The Indian Space Research Organization (ISRO) just laubched 20 satellites into Earth’s orbit with one rocket launch, making this the largest satellite launch in the space agency’s history. Their earlier record was 10 satellites conveyed with one mission, and this latest achievement takes them a lot closer to the delivery rates of NASA and the Russian Federal Space Agency, solidifying India's place in the global space market.
Out of the 20 satellites, 17 were commercial, so used by companies to help us do things like get better TV signals or weather forecasts. The main cargo, though, was the ISRO’s 725.5-kilogram (1,599-pound) Cartosat-2 - a satellite used for earth observation much like NASA’s Landsat program.
"Each of these small objects that you are putting into space will carry out their own activity, which is independent of the other, and each of them will live a wonderful life for a finite period," ISRO chairman A. S. Kiran Kumar told NDTV.
Pulling off such a launch is no easy task. The satellites, which were launched from the island of Sriharikota, have to be 'injected' into orbit at the correct distance from one another to ensure they don’t eventually smash together.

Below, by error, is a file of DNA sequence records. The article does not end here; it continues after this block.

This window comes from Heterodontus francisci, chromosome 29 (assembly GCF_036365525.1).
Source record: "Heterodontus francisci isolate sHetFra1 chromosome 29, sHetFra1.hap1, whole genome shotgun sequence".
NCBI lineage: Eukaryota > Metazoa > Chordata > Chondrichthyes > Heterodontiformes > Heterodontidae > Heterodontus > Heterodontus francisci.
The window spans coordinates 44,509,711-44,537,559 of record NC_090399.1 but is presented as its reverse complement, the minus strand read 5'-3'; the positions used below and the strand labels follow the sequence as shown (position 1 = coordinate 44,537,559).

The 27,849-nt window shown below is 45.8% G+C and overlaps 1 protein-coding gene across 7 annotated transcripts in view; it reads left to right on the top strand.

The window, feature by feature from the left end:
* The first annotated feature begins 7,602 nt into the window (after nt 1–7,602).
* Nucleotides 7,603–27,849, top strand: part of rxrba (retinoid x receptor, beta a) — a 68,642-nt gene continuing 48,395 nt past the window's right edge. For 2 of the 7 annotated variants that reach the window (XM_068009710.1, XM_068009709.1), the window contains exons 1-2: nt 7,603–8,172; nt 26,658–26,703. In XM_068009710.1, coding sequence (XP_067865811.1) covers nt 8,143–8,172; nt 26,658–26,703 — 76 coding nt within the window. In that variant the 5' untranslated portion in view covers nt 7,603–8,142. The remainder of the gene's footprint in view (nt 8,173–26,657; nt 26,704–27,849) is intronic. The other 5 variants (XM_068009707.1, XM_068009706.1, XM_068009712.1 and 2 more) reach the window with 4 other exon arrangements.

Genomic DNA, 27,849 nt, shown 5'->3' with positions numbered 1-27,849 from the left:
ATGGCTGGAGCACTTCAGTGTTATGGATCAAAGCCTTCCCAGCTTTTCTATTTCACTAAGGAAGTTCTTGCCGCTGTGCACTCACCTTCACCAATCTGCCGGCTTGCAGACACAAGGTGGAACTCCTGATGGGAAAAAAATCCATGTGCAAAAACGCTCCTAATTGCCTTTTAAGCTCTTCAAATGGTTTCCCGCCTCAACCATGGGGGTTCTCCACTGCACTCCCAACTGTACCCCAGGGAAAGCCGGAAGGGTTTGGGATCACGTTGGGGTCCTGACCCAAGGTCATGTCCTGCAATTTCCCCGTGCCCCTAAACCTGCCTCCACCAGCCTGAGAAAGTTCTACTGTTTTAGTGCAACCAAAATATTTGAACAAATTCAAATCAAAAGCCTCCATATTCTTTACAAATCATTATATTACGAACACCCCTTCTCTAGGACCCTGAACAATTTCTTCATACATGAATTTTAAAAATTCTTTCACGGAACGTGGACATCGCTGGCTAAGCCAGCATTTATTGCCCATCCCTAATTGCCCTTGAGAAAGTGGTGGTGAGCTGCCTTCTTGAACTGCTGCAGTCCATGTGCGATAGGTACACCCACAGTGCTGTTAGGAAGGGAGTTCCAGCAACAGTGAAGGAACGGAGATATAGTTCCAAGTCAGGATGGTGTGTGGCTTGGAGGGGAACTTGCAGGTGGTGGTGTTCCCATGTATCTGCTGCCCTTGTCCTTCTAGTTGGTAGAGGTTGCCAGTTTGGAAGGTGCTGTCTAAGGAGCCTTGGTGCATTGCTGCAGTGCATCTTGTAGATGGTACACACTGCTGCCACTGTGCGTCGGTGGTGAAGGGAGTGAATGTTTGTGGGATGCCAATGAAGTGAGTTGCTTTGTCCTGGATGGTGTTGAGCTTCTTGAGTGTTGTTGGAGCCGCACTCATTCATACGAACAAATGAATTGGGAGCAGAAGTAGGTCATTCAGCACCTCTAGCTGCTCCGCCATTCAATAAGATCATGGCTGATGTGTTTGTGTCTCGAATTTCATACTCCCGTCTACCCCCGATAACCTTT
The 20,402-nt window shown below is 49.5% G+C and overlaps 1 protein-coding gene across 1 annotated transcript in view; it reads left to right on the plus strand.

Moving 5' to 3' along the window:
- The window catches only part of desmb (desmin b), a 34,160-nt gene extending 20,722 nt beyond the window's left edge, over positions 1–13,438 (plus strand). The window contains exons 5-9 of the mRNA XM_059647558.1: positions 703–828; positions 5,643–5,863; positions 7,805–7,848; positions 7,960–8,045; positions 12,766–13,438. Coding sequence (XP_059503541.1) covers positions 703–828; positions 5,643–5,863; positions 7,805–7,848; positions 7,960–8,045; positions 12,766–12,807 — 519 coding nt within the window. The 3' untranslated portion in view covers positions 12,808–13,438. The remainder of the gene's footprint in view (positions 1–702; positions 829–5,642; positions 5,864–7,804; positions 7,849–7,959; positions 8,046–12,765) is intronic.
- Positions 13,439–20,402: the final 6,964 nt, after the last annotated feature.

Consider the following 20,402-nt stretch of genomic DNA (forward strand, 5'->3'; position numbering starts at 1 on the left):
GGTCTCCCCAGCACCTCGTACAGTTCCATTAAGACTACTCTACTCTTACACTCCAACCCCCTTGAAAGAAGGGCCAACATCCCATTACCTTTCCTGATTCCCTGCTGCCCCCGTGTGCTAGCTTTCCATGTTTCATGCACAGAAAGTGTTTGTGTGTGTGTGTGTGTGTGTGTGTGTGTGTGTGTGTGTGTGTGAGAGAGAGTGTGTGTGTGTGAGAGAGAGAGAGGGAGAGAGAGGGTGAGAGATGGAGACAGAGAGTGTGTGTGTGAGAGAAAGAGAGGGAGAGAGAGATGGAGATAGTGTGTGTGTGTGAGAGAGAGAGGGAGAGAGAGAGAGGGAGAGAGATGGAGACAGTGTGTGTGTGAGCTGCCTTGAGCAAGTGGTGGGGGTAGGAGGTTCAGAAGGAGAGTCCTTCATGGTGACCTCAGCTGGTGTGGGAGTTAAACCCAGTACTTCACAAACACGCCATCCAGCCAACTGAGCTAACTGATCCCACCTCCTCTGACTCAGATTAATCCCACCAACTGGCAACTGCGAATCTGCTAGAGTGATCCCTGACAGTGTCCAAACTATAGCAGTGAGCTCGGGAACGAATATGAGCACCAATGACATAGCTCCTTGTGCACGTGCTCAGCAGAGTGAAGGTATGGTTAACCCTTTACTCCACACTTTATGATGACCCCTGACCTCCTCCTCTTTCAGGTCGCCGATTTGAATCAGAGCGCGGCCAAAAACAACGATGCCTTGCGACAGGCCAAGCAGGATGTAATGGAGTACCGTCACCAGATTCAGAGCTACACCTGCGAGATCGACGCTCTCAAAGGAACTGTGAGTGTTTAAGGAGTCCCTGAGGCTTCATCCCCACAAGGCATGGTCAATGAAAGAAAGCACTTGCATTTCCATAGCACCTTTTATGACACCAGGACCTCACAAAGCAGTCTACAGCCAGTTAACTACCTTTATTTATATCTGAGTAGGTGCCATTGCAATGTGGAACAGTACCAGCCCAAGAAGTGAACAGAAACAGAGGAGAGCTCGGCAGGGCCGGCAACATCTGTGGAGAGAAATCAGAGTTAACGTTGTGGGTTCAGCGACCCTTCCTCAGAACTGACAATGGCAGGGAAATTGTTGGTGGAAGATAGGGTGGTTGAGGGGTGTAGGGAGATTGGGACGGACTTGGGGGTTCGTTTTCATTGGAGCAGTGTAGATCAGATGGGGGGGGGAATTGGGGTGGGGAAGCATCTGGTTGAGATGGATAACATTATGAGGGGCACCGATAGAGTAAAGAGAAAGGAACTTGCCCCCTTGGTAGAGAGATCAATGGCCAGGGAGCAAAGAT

"After each satellite is injected into orbit, the vehicle will be re-oriented if required and the next satellite will be put into orbit with a varying velocity so that the distance between the satellites grows monotonically," Vikram Sarabhai Space Centre director, K. Sivan, told T.S. Subramanian from The Hindu. "We will do this to ensure that there is no collision of satellites."
"Then, after a huge gap of 3,000 seconds, PS-4 [the fourth stage] will be re-ignited for 5 seconds," Sivan continued. "Then, it will be switched off for another 3,000 seconds. It will be re-ignited for another 5 seconds."
This is really big news for the ISRO for two reasons: it represents both the largest satellite launch in the agency’s history - putting them closer to NASA’s 2013 record of 29 and Russia’s 2014 record of 33 - and it shows that foreign companies are ready to pay the ISRO to launch satellites for them.